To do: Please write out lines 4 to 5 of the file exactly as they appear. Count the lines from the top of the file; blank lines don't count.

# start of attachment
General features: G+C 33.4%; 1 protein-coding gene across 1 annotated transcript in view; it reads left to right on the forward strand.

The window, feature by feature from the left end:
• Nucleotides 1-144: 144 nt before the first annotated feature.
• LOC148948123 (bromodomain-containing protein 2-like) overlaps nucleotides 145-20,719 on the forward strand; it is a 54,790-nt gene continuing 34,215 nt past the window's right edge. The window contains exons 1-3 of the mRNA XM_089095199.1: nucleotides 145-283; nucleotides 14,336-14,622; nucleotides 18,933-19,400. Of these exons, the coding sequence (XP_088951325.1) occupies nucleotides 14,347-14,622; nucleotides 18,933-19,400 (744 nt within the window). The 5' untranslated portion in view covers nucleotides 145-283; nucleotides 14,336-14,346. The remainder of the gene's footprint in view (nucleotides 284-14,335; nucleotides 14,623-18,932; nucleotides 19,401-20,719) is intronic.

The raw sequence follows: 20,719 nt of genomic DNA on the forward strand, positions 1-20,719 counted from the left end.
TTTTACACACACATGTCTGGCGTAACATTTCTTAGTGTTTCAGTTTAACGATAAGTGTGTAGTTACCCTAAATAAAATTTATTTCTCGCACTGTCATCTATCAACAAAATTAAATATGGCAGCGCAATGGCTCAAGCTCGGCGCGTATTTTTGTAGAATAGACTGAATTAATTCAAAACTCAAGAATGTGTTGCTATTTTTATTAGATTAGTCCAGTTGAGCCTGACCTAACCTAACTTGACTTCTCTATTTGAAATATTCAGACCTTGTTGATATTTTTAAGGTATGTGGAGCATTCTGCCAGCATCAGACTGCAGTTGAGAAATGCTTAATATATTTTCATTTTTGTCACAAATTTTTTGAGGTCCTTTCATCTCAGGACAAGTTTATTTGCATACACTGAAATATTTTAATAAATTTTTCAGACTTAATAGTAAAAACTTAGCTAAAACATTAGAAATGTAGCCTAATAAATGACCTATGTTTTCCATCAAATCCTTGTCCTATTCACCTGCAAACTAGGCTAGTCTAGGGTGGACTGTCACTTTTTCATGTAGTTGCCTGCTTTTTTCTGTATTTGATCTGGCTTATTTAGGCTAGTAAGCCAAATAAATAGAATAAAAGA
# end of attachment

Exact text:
• LOC148948123 (bromodomain-containing protein 2-like) overlaps nucleotides 145-20,719 on the forward strand; it is a 54,790-nt gene continuing 34,215 nt past the window's right edge. The window contains exons 1-3 of the mRNA XM_089095199.1: nucleotides 145-283; nucleotides 14,336-14,622; nucleotides 18,933-19,400. Of these exons, the coding sequence (XP_088951325.1) occupies nucleotides 14,347-14,622; nucleotides 18,933-19,400 (744 nt within the window). The 5' untranslated portion in view covers nucleotides 145-283; nucleotides 14,336-14,346. The remainder of the gene's footprint in view (nucleotides 284-14,335; nucleotides 14,623-18,932; nucleotides 19,401-20,719) is intronic.

The raw sequence follows: 20,719 nt of genomic DNA on the forward strand, positions 1-20,719 counted from the left end.